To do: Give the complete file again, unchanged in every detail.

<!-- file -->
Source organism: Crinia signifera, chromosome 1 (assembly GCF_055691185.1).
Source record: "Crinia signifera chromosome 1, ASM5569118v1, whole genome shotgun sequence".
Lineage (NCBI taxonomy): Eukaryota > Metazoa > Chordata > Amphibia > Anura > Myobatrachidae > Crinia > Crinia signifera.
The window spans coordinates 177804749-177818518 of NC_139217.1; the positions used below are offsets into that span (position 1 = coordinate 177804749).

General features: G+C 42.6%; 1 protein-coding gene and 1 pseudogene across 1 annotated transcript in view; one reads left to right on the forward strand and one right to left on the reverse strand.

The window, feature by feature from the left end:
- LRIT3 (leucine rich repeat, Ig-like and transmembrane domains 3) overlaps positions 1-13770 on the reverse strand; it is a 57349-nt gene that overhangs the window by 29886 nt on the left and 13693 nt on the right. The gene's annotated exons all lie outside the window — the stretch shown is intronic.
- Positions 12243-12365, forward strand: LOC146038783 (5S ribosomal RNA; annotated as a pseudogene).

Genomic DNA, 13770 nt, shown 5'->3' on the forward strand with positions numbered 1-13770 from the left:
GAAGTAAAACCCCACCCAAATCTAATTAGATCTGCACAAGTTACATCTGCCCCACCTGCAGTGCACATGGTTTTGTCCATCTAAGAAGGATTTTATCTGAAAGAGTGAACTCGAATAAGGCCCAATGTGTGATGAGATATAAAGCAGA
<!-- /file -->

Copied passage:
Source organism: Crinia signifera, chromosome 1 (assembly GCF_055691185.1).
Source record: "Crinia signifera chromosome 1, ASM5569118v1, whole genome shotgun sequence".
Lineage (NCBI taxonomy): Eukaryota > Metazoa > Chordata > Amphibia > Anura > Myobatrachidae > Crinia > Crinia signifera.
The window spans coordinates 177804749-177818518 of NC_139217.1; the positions used below are offsets into that span (position 1 = coordinate 177804749).

General features: G+C 42.6%; 1 protein-coding gene and 1 pseudogene across 1 annotated transcript in view; one reads left to right on the forward strand and one right to left on the reverse strand.

The window, feature by feature from the left end:
- LRIT3 (leucine rich repeat, Ig-like and transmembrane domains 3) overlaps positions 1-13770 on the reverse strand; it is a 57349-nt gene that overhangs the window by 29886 nt on the left and 13693 nt on the right. The gene's annotated exons all lie outside the window — the stretch shown is intronic.
- Positions 12243-12365, forward strand: LOC146038783 (5S ribosomal RNA; annotated as a pseudogene).

Genomic DNA, 13770 nt, shown 5'->3' on the forward strand with positions numbered 1-13770 from the left:
GAAGTAAAACCCCACCCAAATCTAATTAGATCTGCACAAGTTACATCTGCCCCACCTGCAGTGCACATGGTTTTGTCCATCTAAGAAGGATTTTATCTGAAAGAGTGAACTCGAATAAGGCCCAATGTGTGATGAGATATAAAGCAGA